This is the Way the World Ends

BOOK: This is the Way the World Ends
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‘A remarkable achievement’

Arthur C. Clarke

‘Intelligent, humorous . . . deeply moving . . . Morrow is a lyrical, inventive writer’

Brian Aldiss

‘I have not been so moved by an SF novel for a very long time’

The Times

‘If Kurt Vonnegut had collaborated with Jonathan Schell on an antinuclear novel, this might be the result’

New York Times Book Review

For my daughter Kathy

This is the Way the World Ends

JAMES MORROW

Contents

Cover

Praise

Dedication

Title Page

Epigraph

Gateway Introduction

Introduction

Prologue: Salon-de-Provence, France, 1554

Book One: Those Who Favor Fire

Chapter One

Chapter Two

Chapter Three

Chapter Four

Chapter Five

Chapter Six

Chapter Seven

Chapter Eight

Chapter Nine

Chapter Ten

Entr’acte: Salon-de-Provence, France, 1554

Book Two: For Destruction Ice Is Also Great

Chapter Eleven

Chapter Twelve

Chapter Thirteen

Chapter Fourteen

Chapter Fifteen

Chapter Sixteen

Chapter Seventeen

Chapter Eighteen

Chapter Nineteen

Chapter Twenty

Chapter Twenty-One

Epilogue: Salon-de-Provence, France, 1554

Gateway Website

About the Author

Also By James Morrow

Copyright

Some say the world will end in fire,
Some say in ice.
From what I’ve tasted of desire
I hold with those who favor fire.
But if it had to perish twice,
I think I know enough of hate
To say that for destruction ice
Is also great
And would suffice.

Robert Frost

Enter the SF Gateway . . .

In the last years of the twentieth century (as Wells might have put it), Gollancz, Britain’s oldest and most distinguished science fiction imprint, created the SF and Fantasy Masterworks series. Dedicated to re-publishing the English language’s finest works of SF and Fantasy, most of which were languishing out of print at the time, they were – and remain – landmark lists, consummately fulfilling the original mission statement:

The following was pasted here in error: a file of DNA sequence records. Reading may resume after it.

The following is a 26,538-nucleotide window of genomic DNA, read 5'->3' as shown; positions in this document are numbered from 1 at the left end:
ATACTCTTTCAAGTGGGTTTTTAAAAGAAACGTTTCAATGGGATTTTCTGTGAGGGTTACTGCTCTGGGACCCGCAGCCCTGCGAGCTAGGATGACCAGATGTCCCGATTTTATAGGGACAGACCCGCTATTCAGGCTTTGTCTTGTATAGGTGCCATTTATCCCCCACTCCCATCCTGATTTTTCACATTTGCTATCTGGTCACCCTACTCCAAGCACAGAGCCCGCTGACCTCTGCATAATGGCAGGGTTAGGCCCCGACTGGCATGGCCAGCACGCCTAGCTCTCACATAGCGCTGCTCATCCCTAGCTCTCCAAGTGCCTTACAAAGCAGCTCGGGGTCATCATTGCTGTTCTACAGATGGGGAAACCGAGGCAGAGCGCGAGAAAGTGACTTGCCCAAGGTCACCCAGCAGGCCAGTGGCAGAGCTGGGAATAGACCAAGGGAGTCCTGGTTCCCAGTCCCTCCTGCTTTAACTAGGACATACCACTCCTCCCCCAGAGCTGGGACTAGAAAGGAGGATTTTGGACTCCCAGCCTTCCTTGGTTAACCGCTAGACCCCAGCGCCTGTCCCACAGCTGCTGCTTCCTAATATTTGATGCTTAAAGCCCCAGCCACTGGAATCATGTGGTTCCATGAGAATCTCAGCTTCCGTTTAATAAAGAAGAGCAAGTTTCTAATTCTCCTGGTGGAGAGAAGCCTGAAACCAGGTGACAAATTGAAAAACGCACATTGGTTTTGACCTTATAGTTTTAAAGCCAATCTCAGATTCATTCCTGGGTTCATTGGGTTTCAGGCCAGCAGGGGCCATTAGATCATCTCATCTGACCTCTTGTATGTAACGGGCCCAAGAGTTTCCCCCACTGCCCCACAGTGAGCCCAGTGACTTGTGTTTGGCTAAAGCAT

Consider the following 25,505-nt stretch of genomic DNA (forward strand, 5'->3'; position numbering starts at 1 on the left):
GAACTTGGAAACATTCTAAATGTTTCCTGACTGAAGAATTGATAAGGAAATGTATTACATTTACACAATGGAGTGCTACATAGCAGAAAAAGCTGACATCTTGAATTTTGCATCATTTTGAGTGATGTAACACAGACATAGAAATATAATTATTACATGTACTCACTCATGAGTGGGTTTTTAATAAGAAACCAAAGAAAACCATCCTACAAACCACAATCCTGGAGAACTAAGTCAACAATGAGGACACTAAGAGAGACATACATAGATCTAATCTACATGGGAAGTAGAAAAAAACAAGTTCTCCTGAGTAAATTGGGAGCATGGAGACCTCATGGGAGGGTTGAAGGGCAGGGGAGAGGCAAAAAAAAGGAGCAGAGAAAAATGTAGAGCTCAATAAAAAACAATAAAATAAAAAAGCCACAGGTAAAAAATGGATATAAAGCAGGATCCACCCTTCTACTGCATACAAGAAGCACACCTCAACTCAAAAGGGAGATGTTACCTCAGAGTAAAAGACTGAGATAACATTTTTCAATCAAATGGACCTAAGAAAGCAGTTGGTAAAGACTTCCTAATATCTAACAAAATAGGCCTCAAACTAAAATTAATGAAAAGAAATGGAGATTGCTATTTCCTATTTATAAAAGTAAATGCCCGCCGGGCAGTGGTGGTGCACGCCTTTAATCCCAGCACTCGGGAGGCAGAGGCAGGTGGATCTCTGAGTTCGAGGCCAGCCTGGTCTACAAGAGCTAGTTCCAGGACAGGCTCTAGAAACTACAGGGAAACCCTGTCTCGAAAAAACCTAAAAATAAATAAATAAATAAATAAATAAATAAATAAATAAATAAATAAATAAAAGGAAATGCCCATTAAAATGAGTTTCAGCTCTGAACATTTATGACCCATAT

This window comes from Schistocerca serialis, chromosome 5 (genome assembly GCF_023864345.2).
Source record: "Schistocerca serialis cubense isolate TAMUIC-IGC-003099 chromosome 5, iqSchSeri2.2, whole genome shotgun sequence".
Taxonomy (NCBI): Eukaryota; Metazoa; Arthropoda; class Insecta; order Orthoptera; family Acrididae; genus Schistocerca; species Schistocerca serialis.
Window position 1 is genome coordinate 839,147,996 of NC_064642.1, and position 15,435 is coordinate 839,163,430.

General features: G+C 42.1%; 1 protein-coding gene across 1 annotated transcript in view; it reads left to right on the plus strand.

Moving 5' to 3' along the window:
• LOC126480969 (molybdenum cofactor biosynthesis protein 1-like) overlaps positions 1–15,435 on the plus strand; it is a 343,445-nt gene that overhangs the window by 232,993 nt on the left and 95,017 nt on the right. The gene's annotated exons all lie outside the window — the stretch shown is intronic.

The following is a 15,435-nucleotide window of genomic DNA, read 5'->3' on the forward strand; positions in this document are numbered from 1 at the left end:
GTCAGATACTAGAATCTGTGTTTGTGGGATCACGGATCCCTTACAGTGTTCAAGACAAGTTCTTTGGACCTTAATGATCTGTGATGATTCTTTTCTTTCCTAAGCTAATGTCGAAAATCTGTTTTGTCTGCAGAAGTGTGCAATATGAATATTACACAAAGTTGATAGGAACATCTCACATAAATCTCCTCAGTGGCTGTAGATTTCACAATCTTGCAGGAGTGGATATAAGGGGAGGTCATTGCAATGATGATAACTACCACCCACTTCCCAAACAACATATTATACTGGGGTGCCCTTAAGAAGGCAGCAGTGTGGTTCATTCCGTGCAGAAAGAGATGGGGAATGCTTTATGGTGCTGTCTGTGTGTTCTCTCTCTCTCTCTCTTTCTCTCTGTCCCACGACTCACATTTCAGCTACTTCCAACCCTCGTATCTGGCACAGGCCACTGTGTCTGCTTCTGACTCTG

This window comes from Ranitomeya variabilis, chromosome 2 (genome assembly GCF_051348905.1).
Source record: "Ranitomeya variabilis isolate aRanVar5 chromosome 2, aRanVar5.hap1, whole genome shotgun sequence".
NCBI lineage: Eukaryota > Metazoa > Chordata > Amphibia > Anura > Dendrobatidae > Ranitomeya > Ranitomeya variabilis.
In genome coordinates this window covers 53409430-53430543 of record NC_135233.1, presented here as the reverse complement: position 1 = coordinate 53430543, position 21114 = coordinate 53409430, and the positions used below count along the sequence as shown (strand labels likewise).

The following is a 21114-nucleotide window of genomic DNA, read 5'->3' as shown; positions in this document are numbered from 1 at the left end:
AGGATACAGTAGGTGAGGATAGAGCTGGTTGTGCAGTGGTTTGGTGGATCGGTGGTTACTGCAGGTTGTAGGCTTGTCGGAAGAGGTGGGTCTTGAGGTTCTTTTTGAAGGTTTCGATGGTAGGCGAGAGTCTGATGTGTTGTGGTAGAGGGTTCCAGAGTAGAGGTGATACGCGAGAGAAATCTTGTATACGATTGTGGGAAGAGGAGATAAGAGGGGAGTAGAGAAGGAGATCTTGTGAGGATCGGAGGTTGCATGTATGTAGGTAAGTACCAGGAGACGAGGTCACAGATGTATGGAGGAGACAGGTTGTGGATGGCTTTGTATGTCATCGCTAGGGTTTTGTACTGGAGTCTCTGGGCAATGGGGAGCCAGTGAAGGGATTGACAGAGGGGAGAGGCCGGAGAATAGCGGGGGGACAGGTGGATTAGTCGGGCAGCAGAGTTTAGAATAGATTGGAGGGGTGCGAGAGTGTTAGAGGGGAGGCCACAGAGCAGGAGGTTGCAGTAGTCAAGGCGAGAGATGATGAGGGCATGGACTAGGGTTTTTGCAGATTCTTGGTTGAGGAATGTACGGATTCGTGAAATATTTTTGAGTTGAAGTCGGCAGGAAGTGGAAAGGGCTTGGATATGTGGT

‘SF MASTERWORKS is a library of the greatest SF ever written, chosen with the help of today’s leading SF writers and editors. These books show that genuinely innovative SF is as exciting today as when it was first written.’

Now, as we move inexorably into the twenty-first century, we are delighted to be widening our remit even more. The realities of commercial publishing are such that vast troves of classic SF & Fantasy are almost certainly destined never again to see print. Until very recently, this meant that anyone interested in reading any of these books would have been confined to scouring second-hand bookshops. The advent of digital publishing has changed that paradigm for ever.

The technology now exists to enable us to make available, for the first time, the entire backlists of an incredibly wide range of classic and modern SF and fantasy authors. Our plan is, at its simplest, to use this technology to build on the success of the SF and Fantasy Masterworks series and to go even further.

Welcome to the new home of Science Fiction & Fantasy. Welcome to the most comprehensive electronic library of classic SFF titles ever assembled.

Welcome to the SF Gateway.

INTRODUCTION